University Of Maryland
CESAR: Center for Substance Abuse Research

Our Research

CESAR is one of the nation’s premier university-based research institutes addressing issues related to alcohol and other drugs. CESAR’s multidisciplinary research team comprises epidemiologists, sociologists, psychologists, criminologists, statisticians, and demographic experts. This expert team enables CESAR to:

  • Monitor drug trends
  • Develop innovative methods to identify emerging drug trends
  • Conduct policy-relevant research
  • Design drug-prevention programs
  • Evaluate drug-prevention, intervention, and treatment programs
  • Provide technical assistance to state and local agencies
  • Train students in substance abuse research methods and policy analysis

CESAR has an extensive history of survey research among adult and juvenile criminal justice populations, drug treatment clients, substance abuse experts, and the general population. CESAR has worked effectively with professionals from public health, legislative, law enforcement, and drug treatment institutions to understand developments in drug use trends and epidemiology and to help evaluate and formulate program and policy responses to problems associated with drug use.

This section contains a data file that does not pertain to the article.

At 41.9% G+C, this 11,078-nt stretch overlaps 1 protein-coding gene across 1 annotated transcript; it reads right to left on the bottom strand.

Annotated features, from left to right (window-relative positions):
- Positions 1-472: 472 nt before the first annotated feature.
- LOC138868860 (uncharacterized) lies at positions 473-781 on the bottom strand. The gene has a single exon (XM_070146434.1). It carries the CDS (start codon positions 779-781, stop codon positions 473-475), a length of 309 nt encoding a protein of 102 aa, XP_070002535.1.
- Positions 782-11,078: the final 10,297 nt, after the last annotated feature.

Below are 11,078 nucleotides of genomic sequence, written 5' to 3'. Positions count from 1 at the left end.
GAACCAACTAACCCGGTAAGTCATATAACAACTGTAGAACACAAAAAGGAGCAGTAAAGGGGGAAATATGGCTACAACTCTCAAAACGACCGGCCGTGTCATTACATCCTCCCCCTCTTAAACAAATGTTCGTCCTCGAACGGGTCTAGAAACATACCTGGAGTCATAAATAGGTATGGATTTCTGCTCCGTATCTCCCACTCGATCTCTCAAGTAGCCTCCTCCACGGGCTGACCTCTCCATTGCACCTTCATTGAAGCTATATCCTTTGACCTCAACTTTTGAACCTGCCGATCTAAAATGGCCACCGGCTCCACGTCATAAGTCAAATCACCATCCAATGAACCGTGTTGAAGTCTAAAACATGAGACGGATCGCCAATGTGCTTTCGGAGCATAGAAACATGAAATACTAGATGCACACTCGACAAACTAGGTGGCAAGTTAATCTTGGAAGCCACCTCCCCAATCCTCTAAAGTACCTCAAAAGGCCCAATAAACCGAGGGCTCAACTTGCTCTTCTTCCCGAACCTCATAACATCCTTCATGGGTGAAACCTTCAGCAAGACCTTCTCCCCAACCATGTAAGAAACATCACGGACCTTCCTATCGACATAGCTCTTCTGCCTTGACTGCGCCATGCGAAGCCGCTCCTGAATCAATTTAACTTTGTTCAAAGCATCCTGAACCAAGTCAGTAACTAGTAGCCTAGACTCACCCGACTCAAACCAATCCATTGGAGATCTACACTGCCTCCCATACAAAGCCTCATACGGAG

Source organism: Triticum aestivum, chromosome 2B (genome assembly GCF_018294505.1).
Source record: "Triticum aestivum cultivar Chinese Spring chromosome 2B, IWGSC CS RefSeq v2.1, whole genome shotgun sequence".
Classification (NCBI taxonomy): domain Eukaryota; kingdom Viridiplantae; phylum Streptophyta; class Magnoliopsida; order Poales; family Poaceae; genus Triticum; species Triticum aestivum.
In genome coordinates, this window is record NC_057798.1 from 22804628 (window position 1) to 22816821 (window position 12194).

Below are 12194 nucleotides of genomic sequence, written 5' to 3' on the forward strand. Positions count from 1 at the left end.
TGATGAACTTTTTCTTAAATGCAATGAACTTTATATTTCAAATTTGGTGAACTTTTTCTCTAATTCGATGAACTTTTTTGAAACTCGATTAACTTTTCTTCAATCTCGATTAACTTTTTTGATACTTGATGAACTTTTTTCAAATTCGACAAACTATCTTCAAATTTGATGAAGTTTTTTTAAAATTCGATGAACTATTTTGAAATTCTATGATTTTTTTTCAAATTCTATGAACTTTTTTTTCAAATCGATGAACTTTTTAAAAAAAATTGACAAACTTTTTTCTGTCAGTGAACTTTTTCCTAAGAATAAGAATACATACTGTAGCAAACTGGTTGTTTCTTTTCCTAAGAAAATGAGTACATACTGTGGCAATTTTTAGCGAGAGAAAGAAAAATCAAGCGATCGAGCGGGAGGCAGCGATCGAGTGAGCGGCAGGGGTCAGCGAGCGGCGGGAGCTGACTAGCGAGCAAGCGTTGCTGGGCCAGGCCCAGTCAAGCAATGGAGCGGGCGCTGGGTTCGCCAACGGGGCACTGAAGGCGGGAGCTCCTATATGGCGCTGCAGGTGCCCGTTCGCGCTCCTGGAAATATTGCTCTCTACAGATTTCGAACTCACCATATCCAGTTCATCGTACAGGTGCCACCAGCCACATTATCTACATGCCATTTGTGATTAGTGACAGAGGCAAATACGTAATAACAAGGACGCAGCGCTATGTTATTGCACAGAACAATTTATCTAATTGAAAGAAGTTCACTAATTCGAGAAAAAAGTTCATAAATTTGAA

CESAR’s recent accomplishments include:

  • Working with the White House Office of National Drug Control Policy (ONDCP) to implement the Community Drug Early Warning System (CDEWS), an innovative system designed to identify emerging substance abuse trends in local criminal justice populations.

  • Developing a statewide resource website (www.mdcsl.org) to assist professionals and community members in locating community services, including health, social service, and criminal justice programs.

  • Representing Maryland and Washington, DC, at the national Community Epidemiology Workgroup (CEWG) meetings convened by the National Institute on Drug Abuse (NIDA).

  • Assisting local community coalitions with needs assessments, strategic plans, implementation plans, and evaluations of environmental prevention strategies to address local priorities.

  • Piloting an innovative program of expanded testing of Maryland probationers/parolee urine speciments, utilizing samples already being routinely collected by Department of Parole and Probation staff.

  • Overseeing the collection, interpretation, and dissemination of indicators of ATOD use and related consequences as part of the Maryland and Washington, DC, State Epidemiological Outcome Workgroups (SEOWs).